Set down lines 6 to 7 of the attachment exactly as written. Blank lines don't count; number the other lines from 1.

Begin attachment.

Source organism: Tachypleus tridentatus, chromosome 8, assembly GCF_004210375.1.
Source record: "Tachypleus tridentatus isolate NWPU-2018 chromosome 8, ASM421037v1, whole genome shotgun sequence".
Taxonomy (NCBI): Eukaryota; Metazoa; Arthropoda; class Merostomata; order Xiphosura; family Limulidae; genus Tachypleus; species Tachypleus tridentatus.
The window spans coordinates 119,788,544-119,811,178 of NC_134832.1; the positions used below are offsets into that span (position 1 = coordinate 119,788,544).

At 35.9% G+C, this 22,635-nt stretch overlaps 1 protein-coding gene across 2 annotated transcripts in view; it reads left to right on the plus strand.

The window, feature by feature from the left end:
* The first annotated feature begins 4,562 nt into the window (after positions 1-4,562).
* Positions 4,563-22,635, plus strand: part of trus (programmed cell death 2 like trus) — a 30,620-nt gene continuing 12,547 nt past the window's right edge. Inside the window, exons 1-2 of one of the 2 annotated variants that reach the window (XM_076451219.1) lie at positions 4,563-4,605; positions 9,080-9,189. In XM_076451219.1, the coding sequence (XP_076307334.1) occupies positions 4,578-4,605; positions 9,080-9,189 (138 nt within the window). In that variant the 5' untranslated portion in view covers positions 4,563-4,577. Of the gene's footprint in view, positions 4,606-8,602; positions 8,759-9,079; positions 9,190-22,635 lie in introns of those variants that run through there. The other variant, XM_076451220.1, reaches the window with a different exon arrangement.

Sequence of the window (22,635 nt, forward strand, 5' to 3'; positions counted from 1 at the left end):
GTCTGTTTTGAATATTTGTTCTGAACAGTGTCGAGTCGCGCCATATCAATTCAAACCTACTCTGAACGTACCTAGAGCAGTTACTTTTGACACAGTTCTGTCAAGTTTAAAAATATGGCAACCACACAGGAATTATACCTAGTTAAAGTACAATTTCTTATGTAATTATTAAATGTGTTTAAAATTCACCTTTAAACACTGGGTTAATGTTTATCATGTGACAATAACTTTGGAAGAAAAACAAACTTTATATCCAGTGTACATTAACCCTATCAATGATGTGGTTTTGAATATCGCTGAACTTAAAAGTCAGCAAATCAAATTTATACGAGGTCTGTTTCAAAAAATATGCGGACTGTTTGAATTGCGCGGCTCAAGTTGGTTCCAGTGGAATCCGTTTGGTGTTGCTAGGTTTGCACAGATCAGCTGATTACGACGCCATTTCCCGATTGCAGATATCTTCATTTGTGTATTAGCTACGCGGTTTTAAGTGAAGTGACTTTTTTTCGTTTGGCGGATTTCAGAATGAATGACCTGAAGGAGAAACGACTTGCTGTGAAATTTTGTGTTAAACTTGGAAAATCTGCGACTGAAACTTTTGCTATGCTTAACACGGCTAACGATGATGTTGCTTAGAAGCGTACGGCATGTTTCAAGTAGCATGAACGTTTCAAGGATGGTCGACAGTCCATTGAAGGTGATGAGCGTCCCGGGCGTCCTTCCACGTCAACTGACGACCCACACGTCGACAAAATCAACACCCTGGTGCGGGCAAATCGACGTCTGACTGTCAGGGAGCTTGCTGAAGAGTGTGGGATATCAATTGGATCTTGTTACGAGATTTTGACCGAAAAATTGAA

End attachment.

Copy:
The window, feature by feature from the left end:
* The first annotated feature begins 4,562 nt into the window (after positions 1-4,562).